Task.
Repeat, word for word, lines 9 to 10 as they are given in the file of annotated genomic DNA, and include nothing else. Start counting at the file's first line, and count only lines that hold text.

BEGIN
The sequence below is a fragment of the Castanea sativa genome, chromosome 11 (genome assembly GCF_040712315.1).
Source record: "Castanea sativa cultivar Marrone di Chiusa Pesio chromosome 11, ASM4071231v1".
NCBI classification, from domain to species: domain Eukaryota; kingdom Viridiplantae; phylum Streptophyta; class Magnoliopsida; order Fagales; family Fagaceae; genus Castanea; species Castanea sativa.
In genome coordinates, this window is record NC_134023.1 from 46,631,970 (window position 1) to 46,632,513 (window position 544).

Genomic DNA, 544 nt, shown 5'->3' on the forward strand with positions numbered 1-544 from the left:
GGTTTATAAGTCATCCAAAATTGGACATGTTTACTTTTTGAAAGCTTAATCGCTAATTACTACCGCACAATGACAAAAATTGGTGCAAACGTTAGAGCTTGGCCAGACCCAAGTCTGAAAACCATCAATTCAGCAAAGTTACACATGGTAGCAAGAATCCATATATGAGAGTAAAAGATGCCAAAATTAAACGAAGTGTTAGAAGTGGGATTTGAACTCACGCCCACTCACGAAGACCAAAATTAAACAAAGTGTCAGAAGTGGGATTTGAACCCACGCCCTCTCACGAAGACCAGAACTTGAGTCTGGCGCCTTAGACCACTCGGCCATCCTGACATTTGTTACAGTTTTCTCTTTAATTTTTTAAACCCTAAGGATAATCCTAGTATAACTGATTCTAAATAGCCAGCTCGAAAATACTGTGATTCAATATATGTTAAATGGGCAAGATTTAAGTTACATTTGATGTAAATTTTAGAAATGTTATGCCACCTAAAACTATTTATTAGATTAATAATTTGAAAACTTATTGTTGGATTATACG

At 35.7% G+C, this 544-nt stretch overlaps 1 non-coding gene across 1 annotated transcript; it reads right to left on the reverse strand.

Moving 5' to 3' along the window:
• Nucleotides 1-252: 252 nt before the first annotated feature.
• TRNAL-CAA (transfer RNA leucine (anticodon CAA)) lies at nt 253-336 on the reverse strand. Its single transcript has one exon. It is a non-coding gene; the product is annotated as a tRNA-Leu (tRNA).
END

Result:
• Nucleotides 1-252: 252 nt before the first annotated feature.
• TRNAL-CAA (transfer RNA leucine (anticodon CAA)) lies at nt 253-336 on the reverse strand. Its single transcript has one exon. It is a non-coding gene; the product is annotated as a tRNA-Leu (tRNA).